By Chris Lane
By Jeff Balke
By Aaron Reiss
By Angelica Leicht
By Dianna Wray
By Aaron Reiss
By Camilo Smith
By Craig Malisow
In the bedroom, his wife and daughter were lying together underneath the soft blue quilt Gregory and Deborah Beard bought on their honeymoon. Gregory lightly touched them both to make sure they were still breathing. Their trailer was permanently parked 200 yards off Field Store Road in Waller, but he pictured someone driving by and firing toward the house. According to Gregory, his wife then awoke, said that his 17-year-old stepdaughter, Carolee Riedell, had had a fight with her boyfriend the night before and had gotten out the guns -- then Deborah went back to sleep. Gregory looked under the bed and saw that the lock had been broken off the case where he keeps his hunting rifle and pistols. The nine- millimeter had been loaded; he emptied the chamber, put the pistol back in the case and pushed it under the bed.
Calmly, he carried his daughter to the living room, sat her in his chair and turned on the Cartoon Network. He walked down the hall to Carolee's bedroom and told her and her sleeping boyfriend to get up. He threw a stack of trash bags at her and told her to pack. Hallie followed Gregory into the master bedroom and climbed onto the bed, while Gregory told Deborah she needed to find herself an apartment.
Gregory tried to stay calm for Hallie; he watched cartoons with her while the women gathered their things. About 30 minutes later Deborah walked into the living room and reached for Hallie.
"No," Gregory told her. "Hallie stays with me."
She told him he couldn't keep her from her child. He said he knew that, but "For now," he said, "Hallie stays with me."
Gregory followed his wife and stepdaughter outside and watched Deborah back the van out of the dirt driveway so fast the tires spun. Then Gregory went inside and made Hallie breakfast: eggs, bacon, and toast with peanut butter and jelly.
Gregory filed for divorce the next day. In his attorney's waiting room, Hallie sat with her grandmother, Ethylene Beard, and played with a puzzle; Ethylene said Hallie put her hands together like a pistol and said, "Nana, Sissy go bang. Bang!" Gregory's wife had assured him that the baby hadn't been in the house, but now Gregory didn't believe her. He threw up throughout the week that followed, crying as he told his mother over and over again that the bullets were Hallie's height. "Mom," he told her, "they could've killed my baby."
In his application for a protective order, Gregory's attorney, Patricia Batton, alleged that Deborah uses illegal drugs and allows her underage daughter to drink and do drugs. In addition, Batton said Deborah takes prescription pain medication that "inhibits her ability to function properly," and said Hallie was probably present during the shooting. But Associate Judge Michael Hay denied the protective order and gave temporary custody to Deborah.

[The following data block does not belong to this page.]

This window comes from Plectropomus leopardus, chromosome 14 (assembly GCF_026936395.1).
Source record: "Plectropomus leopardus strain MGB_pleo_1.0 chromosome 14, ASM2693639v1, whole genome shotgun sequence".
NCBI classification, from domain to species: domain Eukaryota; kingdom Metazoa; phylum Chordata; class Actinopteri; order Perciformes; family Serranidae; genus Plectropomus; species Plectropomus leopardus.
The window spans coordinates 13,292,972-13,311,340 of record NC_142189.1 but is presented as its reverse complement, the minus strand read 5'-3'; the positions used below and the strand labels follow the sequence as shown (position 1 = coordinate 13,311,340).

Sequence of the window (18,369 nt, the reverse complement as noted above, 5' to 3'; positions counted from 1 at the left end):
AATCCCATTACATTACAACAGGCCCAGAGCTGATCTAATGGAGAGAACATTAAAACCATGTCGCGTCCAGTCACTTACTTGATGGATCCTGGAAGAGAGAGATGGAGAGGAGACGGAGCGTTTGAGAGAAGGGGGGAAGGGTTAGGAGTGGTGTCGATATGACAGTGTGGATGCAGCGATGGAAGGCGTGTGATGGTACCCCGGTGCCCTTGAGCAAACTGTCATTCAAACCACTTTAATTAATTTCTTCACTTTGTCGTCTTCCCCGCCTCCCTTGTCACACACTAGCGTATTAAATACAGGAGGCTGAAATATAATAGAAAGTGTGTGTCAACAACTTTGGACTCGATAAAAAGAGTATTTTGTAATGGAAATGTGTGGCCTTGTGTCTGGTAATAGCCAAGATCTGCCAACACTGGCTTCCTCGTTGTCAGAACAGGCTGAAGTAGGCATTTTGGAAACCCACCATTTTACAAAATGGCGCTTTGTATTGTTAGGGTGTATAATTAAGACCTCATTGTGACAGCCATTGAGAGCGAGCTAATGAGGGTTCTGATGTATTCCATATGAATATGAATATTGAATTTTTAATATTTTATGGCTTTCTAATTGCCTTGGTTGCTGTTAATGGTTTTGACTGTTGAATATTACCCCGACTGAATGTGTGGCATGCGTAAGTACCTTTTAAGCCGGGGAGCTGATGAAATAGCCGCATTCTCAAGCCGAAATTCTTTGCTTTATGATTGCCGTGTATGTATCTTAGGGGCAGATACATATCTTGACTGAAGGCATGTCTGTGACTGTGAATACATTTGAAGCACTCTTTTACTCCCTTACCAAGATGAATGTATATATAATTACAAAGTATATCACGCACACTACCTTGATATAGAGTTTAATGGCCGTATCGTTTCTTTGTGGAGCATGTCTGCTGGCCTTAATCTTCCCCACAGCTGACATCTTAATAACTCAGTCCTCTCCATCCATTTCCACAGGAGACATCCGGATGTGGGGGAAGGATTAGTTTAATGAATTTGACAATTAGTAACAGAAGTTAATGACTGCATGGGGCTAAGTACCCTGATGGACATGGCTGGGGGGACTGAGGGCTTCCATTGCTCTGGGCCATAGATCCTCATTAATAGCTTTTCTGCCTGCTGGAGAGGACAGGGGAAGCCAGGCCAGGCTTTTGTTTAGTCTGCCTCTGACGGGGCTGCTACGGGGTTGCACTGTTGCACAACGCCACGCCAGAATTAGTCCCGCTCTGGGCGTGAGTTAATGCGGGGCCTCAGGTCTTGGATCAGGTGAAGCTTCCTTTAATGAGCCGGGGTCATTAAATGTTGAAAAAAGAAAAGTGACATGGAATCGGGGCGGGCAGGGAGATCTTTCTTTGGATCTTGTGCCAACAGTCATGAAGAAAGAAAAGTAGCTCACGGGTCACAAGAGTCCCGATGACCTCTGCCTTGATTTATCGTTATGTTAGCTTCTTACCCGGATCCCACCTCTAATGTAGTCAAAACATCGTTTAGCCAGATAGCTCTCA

"What do you think is more horrible," asked Deborah's attorney, Ralph Shepherd, "leaving weapons out where kids can get to them? Or somebody smoking marijuana? He's just as guilty as anybody else."
Gregory appealed the order and spent the next month waiting for another hearing, which was repeatedly postponed. He had nightmares where he heard Hallie crying, "Daddy, Daddy, Daddy!" but he couldn't reach her. When he picked Hallie up for alternate weekend visits, someone had taught her to say "Daddy's an asshole."
Meanwhile, Deborah was saying the whole custody battle was unnecessary. She wanted to share custody, and her lawyer said the fight was a waste of time and money. Her attorney said Hallie needed both her parents and both parents were equally equipped to care for her. Shepherd said Gregory's gun wouldn't have been fired if Gregory hadn't had the gun. He said the Beards should stop fighting, buy an annuity and start saving for Hallie's education.
Gregory borrowed money on his credit card, and if he got laid off, he hoped to use his retirement money to pay his lawyer's fees. His lawyer submitted into evidence everything from used condoms to a teenage girl's diaries to show that Hallie belonged with her daddy.
"My baby wants to come home," Gregory said. "And I want to go get her."
On a warm August afternoon, about 20 Rhode Island Red and Giant Black chickens followed Gregory around his property. "They're better than Weed Eaters," he said. The yard is two acres fence to fence with a trampoline, tire swing and plastic kiddie pools. When he calls, a billy goat runs toward him as loyally as a cocker spaniel. Newborn kittens sleep underneath the porch, and older, tailless cats roam the yard. "They're all half bobcat," Gregory said, picking one up. "Sweet as can be." Gregory has always been a loner, a man who spent his spare time wandering the woods, exploring new trails on his deer lease in Normangee. He can't relax indoors; he avoids driving in downtown Houston because traffic makes him nervous. Magnolia was too urban for him, so in 1995 he bought a brown double-wide trailer in Waller near the Harris County line. He wanted to live in a quiet area where he wouldn't hear sirens and he could sit on his porch and not be bothered. Once a nursery, the land was flanked by a cornfield, a horse pasture and a lake -- it was perfect, Gregory thought. Gregory is five foot nine and 140 pounds; he's a thin man who wears ripped T-shirts, tight jeans and worn sneakers. He earned his muscles laboring throughout school to help his mother pay bills. His blue eyes hide behind square glasses, and up until a few months ago his mousy brown hair curled past his shoulders, making him look straight off Wayne's World. Shy, quiet and not very confident, Gregory had only a handful of girlfriends.